Raised beds are easy to make..

Raised beds are easy to make.

A kneeling pad – you can make one of these or buy one.  I’ve had my small green one for more than 15 years and it really, really saves your knees!

Gloves – I consider these nice to have because you really can dig in the dirt with your hands and suffer no ill effects.

But, in fact, I don’t use gloves because I love the feel of soil in my hands.

Two hand tools – both of mine are Fiskars because of the grip, the design and the lifetime guarantee — the big grip knife and the hand trowel.

A pitch fork – used to move the straw back from the fence sections a couple of weeks before planting so the soil can warm a bit.

A watering can – very nice to have if you want to hand water fresh transplants.

Fish fertilizer – I use Neptune’s Harvest hydrolyzed fish but am currently “brewing” my own using fish heads and bones that a friend of a friend got me for free, a 55 gallon drum and water!

Beneficial insects – there are quite a few beneficials and you can buy them.

Trichogramma wasp eggs on cutworm

Wasp eggs on cutworm

They may seem pricey, at first, but you don’t have to buy them often and you will truly be glad you did the first time you see a tomato cut worm trussed up like Gulliver and covered with small, white egg casings of the trichogamma wasp.

I bought nematodes and wasps 2 or 3 times when first establishing my garden but no longer need to buy them.  They live and work in my backyard.

A good pair of secateurs – hand held clippers that can cut through a 1” branch like it was butter.  These let you trim inside the bush not hack off the outer branches.

A garden club in your neighborhood.  Membership dues are usually low, ours is just $25 a year but you might enjoy some ideas and tips from your gardening neighbors. WARNING:  not everyone is organic so pick and choose who you listen to and what you are going to do.

If you decide you like gardening and want to get into it, here’s are a few more items I’ve learned to keep on hand to help make my gardening go a little easier:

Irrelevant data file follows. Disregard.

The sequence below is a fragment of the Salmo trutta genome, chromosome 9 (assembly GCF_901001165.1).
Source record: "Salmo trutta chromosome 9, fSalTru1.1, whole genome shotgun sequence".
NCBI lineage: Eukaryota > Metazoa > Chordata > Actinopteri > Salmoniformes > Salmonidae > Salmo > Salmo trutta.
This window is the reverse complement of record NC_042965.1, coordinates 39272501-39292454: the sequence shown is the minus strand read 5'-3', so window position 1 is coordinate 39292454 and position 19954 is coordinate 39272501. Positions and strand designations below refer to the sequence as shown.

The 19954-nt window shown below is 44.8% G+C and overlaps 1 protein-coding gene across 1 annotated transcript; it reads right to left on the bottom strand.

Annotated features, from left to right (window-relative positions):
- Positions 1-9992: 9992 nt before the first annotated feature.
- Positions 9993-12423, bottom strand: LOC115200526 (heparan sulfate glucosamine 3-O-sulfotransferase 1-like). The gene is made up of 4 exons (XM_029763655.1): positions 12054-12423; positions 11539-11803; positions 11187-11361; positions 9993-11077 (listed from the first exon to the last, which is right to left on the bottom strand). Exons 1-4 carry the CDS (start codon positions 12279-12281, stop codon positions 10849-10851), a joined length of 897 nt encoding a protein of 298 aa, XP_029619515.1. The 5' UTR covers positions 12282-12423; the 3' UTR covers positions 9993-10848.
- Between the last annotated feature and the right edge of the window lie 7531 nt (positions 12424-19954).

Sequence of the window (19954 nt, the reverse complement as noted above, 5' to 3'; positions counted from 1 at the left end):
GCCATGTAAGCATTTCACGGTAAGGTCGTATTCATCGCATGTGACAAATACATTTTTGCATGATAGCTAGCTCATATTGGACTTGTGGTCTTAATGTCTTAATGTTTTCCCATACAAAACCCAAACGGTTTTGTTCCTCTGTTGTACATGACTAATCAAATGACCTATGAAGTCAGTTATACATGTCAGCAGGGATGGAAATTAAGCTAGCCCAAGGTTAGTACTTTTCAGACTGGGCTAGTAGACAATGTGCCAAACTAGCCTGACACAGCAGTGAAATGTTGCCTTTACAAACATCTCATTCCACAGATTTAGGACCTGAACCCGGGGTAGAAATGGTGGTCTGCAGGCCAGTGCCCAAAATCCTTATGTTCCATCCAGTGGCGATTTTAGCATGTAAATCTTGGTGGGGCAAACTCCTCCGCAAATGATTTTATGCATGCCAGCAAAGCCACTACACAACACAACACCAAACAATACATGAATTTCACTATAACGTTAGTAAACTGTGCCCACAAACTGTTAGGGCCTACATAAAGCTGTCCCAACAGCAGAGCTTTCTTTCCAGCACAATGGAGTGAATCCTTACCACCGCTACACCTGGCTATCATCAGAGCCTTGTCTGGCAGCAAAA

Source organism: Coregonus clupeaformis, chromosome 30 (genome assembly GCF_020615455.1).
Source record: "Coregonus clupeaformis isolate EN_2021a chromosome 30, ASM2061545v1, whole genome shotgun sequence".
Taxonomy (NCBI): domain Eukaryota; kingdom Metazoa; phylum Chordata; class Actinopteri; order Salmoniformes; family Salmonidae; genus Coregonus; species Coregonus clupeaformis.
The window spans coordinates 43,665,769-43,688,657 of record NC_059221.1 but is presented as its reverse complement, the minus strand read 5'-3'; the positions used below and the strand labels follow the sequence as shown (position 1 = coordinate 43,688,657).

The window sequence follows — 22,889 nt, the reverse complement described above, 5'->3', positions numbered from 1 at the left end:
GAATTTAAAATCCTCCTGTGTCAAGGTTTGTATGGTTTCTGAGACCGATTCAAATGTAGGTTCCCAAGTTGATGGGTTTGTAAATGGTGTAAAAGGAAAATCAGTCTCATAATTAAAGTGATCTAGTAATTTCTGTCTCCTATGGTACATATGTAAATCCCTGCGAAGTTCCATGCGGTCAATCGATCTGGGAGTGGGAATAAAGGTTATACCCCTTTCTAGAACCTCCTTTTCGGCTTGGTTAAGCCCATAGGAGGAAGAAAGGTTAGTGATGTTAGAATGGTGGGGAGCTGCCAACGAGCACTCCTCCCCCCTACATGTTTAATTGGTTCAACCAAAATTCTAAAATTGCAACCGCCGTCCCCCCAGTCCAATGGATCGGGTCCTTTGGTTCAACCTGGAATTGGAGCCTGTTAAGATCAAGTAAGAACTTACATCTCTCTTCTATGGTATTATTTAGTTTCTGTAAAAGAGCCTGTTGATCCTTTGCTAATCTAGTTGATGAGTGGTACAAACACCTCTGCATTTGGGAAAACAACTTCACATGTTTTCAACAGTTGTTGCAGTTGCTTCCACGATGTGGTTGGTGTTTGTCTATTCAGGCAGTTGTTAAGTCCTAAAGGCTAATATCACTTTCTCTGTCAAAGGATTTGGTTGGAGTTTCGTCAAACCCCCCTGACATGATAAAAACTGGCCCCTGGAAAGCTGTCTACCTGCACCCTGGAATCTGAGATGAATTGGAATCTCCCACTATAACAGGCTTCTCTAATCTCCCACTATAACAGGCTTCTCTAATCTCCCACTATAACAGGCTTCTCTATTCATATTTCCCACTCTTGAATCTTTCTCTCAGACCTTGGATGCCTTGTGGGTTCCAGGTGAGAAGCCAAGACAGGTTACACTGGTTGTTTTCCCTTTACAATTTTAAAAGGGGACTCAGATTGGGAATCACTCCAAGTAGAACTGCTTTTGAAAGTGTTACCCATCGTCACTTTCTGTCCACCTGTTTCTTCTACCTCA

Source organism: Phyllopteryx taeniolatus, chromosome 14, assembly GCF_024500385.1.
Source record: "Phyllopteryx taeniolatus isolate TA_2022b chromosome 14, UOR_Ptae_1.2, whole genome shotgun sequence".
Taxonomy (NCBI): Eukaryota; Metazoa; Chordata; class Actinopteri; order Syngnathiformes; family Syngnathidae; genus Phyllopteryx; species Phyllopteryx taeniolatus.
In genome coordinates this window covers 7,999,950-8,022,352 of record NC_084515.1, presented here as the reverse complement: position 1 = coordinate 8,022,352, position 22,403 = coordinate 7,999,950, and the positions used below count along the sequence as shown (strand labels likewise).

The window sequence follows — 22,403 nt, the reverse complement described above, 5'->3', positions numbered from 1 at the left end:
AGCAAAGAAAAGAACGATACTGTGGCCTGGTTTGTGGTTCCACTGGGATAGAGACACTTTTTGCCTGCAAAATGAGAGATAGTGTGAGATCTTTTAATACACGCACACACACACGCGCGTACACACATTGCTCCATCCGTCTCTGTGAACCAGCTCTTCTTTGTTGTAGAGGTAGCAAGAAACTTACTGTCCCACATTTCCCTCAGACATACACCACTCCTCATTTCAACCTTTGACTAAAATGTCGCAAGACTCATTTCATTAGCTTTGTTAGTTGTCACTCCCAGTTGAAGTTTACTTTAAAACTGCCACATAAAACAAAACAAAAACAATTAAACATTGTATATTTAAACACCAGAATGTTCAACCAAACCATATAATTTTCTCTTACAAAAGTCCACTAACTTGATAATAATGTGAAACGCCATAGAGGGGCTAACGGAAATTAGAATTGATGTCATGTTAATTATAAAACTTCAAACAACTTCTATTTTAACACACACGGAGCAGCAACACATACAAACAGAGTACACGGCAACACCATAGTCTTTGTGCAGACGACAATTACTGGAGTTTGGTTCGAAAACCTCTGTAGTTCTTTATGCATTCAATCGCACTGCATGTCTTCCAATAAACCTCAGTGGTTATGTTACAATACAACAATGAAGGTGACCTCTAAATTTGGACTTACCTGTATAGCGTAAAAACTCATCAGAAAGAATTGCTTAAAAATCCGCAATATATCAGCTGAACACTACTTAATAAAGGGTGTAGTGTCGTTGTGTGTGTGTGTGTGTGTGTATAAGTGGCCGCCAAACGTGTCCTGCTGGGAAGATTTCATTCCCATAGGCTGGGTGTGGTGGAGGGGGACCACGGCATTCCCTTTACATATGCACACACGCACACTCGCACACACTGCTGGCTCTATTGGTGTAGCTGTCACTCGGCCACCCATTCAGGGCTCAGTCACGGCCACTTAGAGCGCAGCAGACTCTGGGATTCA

A good bug book – this could be one of your larger expenses but, believe me, you will be grateful for putting out the cash.  Why?  There are a whole lot of good bugs in the garden that will do battle with the bad ones without you lifting a finger.  If you don’t know the good from the bad, you could be killing your soldiers and giving the enemy a chance to overrun the battlefield, i.e. your garden.

White vinegar and a big box of salt – it does not have to be iodized.  You’re just going to mix them together and use them to kill ants or a persistent weed like poison ivy or both.

A small propane torch – the handheld kind – I use this to burn tent caterpillars off my cherry trees.  It’s a bit brutal but it burns the nest and the caterpillars before they can strip my trees.

An old knife or pair of scissors nicked from the kitchen – nice to have on hand to cut baling twine and cut off produce rather than try to pull it off.  Having lost several battles with eggplant and peppers, I tend to keep a knife in my garden basket and use it with malice aforethought.

As I mentioned before, there are a couple of online resources that might also make it cheap and easy to get basic gardening equipment so before you buy, you might want to visit these sites:

www.craigslist.org – people are always selling fence sections, hand tools and possible trellis material at incredibly low prices.  Check the ads out before you lay down good money for a tool someone else bought but no longer wants or needs.

www.freecycle.org – I find this site painful but you will find free stuff on it so it’s almost worth it.  You have to be a member to see the posts.  And navigation is not just basic; it’s irritating.  But you will be able to pick up a lot of the “nice to haves” on Freecycle for…free.